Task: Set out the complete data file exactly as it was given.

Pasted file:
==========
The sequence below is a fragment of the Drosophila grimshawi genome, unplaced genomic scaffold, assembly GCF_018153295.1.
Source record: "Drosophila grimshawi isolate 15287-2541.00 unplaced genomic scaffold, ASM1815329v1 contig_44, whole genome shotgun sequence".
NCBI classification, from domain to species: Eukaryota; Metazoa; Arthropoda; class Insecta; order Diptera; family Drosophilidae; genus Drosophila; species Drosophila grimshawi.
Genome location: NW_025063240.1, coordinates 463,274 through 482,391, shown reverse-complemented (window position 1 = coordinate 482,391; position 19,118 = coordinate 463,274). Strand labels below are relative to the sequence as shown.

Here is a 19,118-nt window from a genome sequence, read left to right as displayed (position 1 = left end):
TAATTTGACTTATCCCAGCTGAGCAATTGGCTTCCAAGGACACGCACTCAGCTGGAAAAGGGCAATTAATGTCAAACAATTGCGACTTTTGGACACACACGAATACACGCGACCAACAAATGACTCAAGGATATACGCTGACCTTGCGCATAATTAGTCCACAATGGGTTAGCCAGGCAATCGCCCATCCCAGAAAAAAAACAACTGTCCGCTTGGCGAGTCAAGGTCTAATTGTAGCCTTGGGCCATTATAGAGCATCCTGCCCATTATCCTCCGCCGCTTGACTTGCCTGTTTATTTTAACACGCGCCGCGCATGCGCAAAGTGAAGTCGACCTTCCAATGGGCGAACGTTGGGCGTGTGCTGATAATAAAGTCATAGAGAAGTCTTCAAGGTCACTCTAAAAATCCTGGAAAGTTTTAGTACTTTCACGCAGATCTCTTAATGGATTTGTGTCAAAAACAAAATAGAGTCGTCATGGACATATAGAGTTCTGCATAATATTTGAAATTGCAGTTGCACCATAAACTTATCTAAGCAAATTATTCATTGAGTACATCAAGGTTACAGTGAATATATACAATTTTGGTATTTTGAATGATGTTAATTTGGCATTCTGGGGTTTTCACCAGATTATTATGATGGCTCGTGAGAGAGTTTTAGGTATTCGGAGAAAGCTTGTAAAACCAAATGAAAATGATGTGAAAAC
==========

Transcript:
The sequence below is a fragment of the Drosophila grimshawi genome, unplaced genomic scaffold, assembly GCF_018153295.1.
Source record: "Drosophila grimshawi isolate 15287-2541.00 unplaced genomic scaffold, ASM1815329v1 contig_44, whole genome shotgun sequence".
NCBI classification, from domain to species: Eukaryota; Metazoa; Arthropoda; class Insecta; order Diptera; family Drosophilidae; genus Drosophila; species Drosophila grimshawi.
Genome location: NW_025063240.1, coordinates 463,274 through 482,391, shown reverse-complemented (window position 1 = coordinate 482,391; position 19,118 = coordinate 463,274). Strand labels below are relative to the sequence as shown.

Here is a 19,118-nt window from a genome sequence, read left to right as displayed (position 1 = left end):
TAATTTGACTTATCCCAGCTGAGCAATTGGCTTCCAAGGACACGCACTCAGCTGGAAAAGGGCAATTAATGTCAAACAATTGCGACTTTTGGACACACACGAATACACGCGACCAACAAATGACTCAAGGATATACGCTGACCTTGCGCATAATTAGTCCACAATGGGTTAGCCAGGCAATCGCCCATCCCAGAAAAAAAACAACTGTCCGCTTGGCGAGTCAAGGTCTAATTGTAGCCTTGGGCCATTATAGAGCATCCTGCCCATTATCCTCCGCCGCTTGACTTGCCTGTTTATTTTAACACGCGCCGCGCATGCGCAAAGTGAAGTCGACCTTCCAATGGGCGAACGTTGGGCGTGTGCTGATAATAAAGTCATAGAGAAGTCTTCAAGGTCACTCTAAAAATCCTGGAAAGTTTTAGTACTTTCACGCAGATCTCTTAATGGATTTGTGTCAAAAACAAAATAGAGTCGTCATGGACATATAGAGTTCTGCATAATATTTGAAATTGCAGTTGCACCATAAACTTATCTAAGCAAATTATTCATTGAGTACATCAAGGTTACAGTGAATATATACAATTTTGGTATTTTGAATGATGTTAATTTGGCATTCTGGGGTTTTCACCAGATTATTATGATGGCTCGTGAGAGAGTTTTAGGTATTCGGAGAAAGCTTGTAAAACCAAATGAAAATGATGTGAAAAC